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Roman Mosaics of Britain (Hardback)

Volume V: Discoveries and research since 2010

Ancient History > Roman Britain

Imprint: Society of Antiquaries of London
Series: Roman Mosaics of Britain
Pages: 302
Illustrations: 223
ISBN: 9780854313068
Published: 30th April 2024
Casemate UK Academic



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This is a supplementary volume to the corpus of Romano-British mosaics published by the Society of Antiquaries of London between 2002 and 2010 (vols I-IV). It is in two parts: an overview, discussing various aspects of Romano-British mosaic study with special emphasis on recent research and discoveries, while the second part is a catalogue of new mosaic discoveries, re-excavation and new research of known pavements, in the same format as previous volumes. Volume V includes the recently discovered figurative mosaics at Ketton, Rutland, and Boxford, Berks, which are regarded as perhaps the most significant examples revealed for 60 years. Also included is the mausoleum uncovered in Southwark in 2023.306 The corpus is an outstanding work of scholarship which has become the standard reference work for Roman mosaics in Britain. The authors have gathered all the known sources and references to the mosaics, with many illustrated through paintings and drawings made in situ. These are works of art in their own right. The central places at Rendlesham and Coddenham lost both their high-level administrative functions and their economic centrality in the early eighth century. This appears to have been linked to wider changes in patterns of landholding and royal administration which saw jurisdictional functions distributed across a range of other places, and to changes in the patterns and scale of production and exchange seen, for example, in the dramatic expansion of the manufacturing centre and international trading port at Ipswich in the early eighth century. We can place this in the 720s and 730s, and identify both the changes at Rendlesham and Coddenham, and the expansion of Ipswich, as royal initiatives of King Ælfwald (713–749). Comparative studies of Hoxne, Burnham and Caistor-by-Norwich identify similar administrative territories and central places elsewhere in East Anglia, but show a diversity of pathways within a common trajectory of development and illustrate the complexity of relationships between landscape, social aggregates and geographies of power. Different relationships between early medieval power centres and important late Roman places offer insights into the transitions of power and political identity in the aftermath of Roman rule, with indications that early medieval geographies of power inherited more from late Roman rural magnate power than from the formal administrative structures of the Roman state. Integrating archaeology, numismatics and textual history at the regional scale also allows the identification of a significant threshold of political integration c AD 670 which may mark the point at which the wider territorial authority of the ruling dynasty, with its original power base in south-east Suffolk, became fully established and accepted over what is now Norfolk. The study also seeks to test and refine the perspectives offered by the ‘river-and-wold’ and ‘peer-polity’ models, and to evaluate the ‘deep history’ agenda. The inter-disciplinary approach to landscape history and archaeology allows the identification post-Roman social aggregates and administrative territories that were structured in part by environment and topography, and that had a long-term influence on subsequent administrative geographies. It has also been possible to identify recurrent patterns of association between human settlement and activity and soils and terrain. The comparative case studies, though, show that ‘river-and-wold’ must be applied critically and flexibly if it is to accommodate the wide range of covariation between environment and human agency. One clear conclusion is that where topographies are more marked, and the range of environmental affordances more limited, then the spatial expression of social aggregates is more likely to conform to terrain. Another, that although early medieval conditions may structure later patterns of settlement and activity the trajectories of development are complex and there is no simple way of predicting earlier post-Roman human geographies from tenth-century and later sources.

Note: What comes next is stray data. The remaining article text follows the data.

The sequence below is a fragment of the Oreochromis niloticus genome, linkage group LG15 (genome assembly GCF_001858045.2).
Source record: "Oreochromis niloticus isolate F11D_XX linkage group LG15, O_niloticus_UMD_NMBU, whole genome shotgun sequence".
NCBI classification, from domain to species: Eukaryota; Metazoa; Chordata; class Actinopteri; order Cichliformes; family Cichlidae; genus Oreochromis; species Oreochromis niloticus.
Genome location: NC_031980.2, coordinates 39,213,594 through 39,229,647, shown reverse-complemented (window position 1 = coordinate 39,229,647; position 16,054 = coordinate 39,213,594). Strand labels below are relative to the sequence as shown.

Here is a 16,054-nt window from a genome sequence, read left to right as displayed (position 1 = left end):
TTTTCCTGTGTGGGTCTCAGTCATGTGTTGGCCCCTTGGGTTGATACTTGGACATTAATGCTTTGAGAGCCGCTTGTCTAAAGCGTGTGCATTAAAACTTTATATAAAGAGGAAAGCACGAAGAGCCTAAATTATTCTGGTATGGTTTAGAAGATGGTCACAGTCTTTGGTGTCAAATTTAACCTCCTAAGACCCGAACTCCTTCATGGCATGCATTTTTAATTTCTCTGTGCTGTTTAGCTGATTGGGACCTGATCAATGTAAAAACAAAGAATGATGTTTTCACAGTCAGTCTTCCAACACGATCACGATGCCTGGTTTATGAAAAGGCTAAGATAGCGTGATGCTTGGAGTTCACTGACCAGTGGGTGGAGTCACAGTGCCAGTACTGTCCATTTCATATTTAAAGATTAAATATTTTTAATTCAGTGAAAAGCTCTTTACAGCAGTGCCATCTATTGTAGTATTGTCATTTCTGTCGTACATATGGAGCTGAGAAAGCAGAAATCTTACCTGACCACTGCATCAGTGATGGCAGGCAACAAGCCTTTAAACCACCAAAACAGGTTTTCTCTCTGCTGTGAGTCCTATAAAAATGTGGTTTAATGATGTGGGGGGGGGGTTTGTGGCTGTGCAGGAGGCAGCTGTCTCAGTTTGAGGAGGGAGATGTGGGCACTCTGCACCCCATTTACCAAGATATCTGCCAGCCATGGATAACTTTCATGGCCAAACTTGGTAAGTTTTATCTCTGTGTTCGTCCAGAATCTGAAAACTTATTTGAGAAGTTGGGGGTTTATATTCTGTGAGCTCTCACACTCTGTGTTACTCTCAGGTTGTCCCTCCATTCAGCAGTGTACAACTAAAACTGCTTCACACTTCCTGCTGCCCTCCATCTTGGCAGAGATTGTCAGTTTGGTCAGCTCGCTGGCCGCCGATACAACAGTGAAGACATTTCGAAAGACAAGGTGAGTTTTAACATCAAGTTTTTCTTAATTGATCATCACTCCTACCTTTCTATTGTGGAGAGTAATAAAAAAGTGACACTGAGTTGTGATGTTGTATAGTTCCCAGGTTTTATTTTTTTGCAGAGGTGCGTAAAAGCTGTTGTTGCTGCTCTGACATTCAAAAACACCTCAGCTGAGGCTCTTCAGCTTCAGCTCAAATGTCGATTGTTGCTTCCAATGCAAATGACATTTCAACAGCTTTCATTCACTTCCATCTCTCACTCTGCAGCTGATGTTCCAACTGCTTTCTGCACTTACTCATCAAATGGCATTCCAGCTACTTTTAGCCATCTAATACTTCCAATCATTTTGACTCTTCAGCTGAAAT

Diachronic analysis has identified changing patterns of social and settlement hierarchy, with a trend to fewer, richer centres over the course of the fifth to seventh centuries. This is consistent with new levels of social stratification and political centralisation, and the concomitant control of landed resource and external exchange contacts by an increasingly powerful elite. Particularly clear in the Deben valley and its relationships with neighbouring territories, this appears to confirm the usefulness of the ‘peer-polity’ model. Working with data sets of varying quality at a range of scales has required the development of new approaches that allow consistent quantification and characterisation for the purposes of comparative and integrated analysis, and spatial interrogation. Of particular value have been aoristic analysis to characterise activity trends over time, normalised presentation of spatial densities to investigate activity zoning within sites, and the semi-quantitative integration of data from single-finds, excavation and survey to chart changing regional patterns of human settlement and activity.

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